Public Education Campaigns

Public education campaigns have been shown to increase quit attempts and increase population cessation rates. [14] Evidence has shown that messages that communicate the negative health effects of smoking and elicit a strong emotional response through the use of testimonials and graphic imagery are more effective at promoting recall and in motivating quitting behavior. A recent mass media campaign conducted by the Centres for Disease Control (CDC) in the United States featuring testimonials from former smokers about the serious harms they experienced from smoking was found to be effective, resulting in over 1.6 million quit attempts and over 100,000 quit attempts lasting at least six months. [15] There are many opportunities for local communities to use paid and earned media to extend the messages of larger campaigns that may be implemented at a provincial level. State-wide and local partnerships were critical to securing additional media coverage, both paid and earned, for the CDC campaign, contributing to the overall success of the campaign.

Brief Cessation Advice by Health Care Providers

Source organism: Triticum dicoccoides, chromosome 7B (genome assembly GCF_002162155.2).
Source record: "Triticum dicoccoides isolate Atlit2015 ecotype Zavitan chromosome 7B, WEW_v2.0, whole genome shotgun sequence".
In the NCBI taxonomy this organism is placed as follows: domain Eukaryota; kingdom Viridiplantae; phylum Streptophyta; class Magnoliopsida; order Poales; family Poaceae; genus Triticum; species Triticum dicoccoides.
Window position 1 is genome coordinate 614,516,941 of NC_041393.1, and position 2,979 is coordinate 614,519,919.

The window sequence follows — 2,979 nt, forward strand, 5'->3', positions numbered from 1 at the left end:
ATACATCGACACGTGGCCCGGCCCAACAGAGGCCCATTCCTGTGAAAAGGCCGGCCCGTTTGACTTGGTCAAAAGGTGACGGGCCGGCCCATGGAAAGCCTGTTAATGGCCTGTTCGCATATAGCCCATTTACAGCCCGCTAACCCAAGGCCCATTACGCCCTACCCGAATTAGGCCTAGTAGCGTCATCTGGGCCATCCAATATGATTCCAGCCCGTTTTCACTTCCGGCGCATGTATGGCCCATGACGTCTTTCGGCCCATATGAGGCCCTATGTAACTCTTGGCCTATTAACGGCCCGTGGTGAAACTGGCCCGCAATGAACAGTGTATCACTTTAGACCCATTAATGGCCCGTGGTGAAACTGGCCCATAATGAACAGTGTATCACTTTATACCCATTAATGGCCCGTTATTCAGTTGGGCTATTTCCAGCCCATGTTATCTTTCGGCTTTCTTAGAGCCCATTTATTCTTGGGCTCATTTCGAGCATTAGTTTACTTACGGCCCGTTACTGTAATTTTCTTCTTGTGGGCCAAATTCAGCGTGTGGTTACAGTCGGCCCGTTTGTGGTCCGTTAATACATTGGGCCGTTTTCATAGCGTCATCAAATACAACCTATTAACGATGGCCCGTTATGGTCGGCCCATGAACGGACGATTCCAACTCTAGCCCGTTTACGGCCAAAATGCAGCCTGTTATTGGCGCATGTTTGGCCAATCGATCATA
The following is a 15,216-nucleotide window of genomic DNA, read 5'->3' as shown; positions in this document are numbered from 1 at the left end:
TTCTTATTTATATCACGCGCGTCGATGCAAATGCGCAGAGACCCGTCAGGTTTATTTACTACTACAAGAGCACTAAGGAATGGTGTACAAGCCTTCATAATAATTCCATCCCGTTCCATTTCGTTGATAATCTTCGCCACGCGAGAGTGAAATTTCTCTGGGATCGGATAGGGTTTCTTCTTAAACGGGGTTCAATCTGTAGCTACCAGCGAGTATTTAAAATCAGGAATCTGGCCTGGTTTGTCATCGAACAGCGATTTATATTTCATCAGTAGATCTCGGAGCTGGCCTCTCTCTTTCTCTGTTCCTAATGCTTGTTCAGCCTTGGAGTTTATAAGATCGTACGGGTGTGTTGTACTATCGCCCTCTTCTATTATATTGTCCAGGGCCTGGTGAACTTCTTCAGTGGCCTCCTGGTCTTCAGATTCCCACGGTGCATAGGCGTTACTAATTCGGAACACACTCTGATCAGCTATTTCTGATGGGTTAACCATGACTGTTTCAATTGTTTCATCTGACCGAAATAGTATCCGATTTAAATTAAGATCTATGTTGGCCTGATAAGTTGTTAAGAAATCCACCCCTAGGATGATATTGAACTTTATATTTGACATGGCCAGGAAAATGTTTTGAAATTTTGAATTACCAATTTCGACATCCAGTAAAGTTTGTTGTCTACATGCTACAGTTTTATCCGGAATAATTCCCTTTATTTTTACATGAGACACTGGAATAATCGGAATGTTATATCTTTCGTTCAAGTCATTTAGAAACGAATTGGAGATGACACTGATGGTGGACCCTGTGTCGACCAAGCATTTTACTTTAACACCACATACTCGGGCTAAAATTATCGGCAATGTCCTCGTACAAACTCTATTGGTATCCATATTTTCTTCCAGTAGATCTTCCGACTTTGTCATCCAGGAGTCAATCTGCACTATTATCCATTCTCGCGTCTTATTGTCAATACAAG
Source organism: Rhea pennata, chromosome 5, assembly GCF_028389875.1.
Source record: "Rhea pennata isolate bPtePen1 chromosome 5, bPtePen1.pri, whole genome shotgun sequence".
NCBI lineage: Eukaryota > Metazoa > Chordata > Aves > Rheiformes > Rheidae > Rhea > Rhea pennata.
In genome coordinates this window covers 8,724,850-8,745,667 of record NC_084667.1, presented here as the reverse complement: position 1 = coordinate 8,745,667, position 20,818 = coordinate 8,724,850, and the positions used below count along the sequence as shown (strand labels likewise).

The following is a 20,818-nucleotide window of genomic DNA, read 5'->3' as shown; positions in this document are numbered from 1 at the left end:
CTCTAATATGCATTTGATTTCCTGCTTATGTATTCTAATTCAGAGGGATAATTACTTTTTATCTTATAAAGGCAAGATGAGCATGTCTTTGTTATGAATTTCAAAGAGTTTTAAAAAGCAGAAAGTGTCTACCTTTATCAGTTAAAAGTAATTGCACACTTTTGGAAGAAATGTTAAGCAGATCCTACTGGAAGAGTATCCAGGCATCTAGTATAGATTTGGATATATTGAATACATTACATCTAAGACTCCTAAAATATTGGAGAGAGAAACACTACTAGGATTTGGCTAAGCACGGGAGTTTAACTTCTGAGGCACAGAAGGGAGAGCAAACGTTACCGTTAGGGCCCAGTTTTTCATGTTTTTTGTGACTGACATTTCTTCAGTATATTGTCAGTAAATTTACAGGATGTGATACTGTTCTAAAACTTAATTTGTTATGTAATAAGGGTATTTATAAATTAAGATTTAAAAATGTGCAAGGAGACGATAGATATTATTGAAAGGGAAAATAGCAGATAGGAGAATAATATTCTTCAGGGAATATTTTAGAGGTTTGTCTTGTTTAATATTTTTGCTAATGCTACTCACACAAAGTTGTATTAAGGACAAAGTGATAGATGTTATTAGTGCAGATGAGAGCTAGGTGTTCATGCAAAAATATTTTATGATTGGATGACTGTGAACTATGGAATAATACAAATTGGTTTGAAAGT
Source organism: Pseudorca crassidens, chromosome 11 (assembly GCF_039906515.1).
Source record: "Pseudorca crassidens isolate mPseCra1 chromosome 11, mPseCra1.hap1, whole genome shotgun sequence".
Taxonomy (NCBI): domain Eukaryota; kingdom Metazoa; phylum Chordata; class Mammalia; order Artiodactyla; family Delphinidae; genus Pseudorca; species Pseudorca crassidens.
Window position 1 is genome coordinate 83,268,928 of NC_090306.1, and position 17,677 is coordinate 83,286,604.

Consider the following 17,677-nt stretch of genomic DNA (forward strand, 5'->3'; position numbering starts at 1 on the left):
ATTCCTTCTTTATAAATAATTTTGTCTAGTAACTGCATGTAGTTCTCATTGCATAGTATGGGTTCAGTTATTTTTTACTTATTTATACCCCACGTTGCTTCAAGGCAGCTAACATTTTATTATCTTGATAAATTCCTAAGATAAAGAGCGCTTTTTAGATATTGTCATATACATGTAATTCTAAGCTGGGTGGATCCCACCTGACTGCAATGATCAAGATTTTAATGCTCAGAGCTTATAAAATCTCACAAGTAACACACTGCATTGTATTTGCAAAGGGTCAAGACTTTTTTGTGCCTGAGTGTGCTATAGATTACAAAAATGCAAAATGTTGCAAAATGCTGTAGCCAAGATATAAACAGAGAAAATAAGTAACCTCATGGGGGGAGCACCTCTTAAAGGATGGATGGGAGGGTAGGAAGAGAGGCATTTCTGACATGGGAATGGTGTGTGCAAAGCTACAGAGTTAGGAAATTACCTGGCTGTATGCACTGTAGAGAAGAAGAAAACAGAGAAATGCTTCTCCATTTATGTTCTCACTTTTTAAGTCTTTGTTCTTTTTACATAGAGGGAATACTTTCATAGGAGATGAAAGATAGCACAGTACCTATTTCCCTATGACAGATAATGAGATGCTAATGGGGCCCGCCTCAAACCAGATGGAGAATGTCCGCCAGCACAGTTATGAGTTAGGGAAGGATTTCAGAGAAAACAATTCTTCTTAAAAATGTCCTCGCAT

Even a brief three-minute intervention delivered by a physician, pharmacist, dentist or other health care provider can encourage quit attempts and support cessation. [16] Evidence-based guidelines have been developed which encourage clinicians to intervene with smokers such as the 5As (Ask, Advise, Assess, Assist, Arrange), and simplified versions such as Ask, Advise, Refer. Brief cessation advice has the potential to reach large numbers of smokers. Only 60% of smokers in Ontario report being advised to quit by their doctor. Intervention rates among dentists and pharmacists are even lower. [1] In addition to providing smoking cessation counseling training to health care professionals, routine cessation counselling is more likely to occur when it becomes a standard of care and is incorporated into electronic medical records and organizational policies and procedures. [16]